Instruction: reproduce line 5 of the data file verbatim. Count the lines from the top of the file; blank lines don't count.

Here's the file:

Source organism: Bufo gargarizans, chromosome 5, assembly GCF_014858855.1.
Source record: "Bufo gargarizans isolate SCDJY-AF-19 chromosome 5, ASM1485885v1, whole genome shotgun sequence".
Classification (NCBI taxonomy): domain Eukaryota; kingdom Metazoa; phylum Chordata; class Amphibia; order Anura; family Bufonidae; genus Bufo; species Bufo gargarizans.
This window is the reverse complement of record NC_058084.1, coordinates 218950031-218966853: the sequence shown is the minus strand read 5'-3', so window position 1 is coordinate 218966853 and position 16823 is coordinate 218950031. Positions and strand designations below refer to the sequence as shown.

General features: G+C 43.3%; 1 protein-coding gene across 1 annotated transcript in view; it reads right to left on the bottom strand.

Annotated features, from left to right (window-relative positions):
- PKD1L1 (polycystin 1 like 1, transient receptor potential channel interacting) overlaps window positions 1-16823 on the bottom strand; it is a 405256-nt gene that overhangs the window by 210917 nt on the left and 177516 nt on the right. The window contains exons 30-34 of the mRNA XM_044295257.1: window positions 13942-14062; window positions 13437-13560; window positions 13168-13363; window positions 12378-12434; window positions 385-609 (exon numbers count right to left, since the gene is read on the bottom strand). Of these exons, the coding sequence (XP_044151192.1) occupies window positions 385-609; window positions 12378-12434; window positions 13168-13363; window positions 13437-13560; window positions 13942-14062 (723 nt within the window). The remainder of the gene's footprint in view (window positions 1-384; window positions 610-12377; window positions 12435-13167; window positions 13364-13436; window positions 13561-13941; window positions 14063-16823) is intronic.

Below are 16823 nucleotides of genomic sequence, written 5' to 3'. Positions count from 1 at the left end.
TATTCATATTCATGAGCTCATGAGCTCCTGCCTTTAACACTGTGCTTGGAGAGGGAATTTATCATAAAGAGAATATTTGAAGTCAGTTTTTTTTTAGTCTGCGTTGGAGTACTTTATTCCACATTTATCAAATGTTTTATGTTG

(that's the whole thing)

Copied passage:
General features: G+C 43.3%; 1 protein-coding gene across 1 annotated transcript in view; it reads right to left on the bottom strand.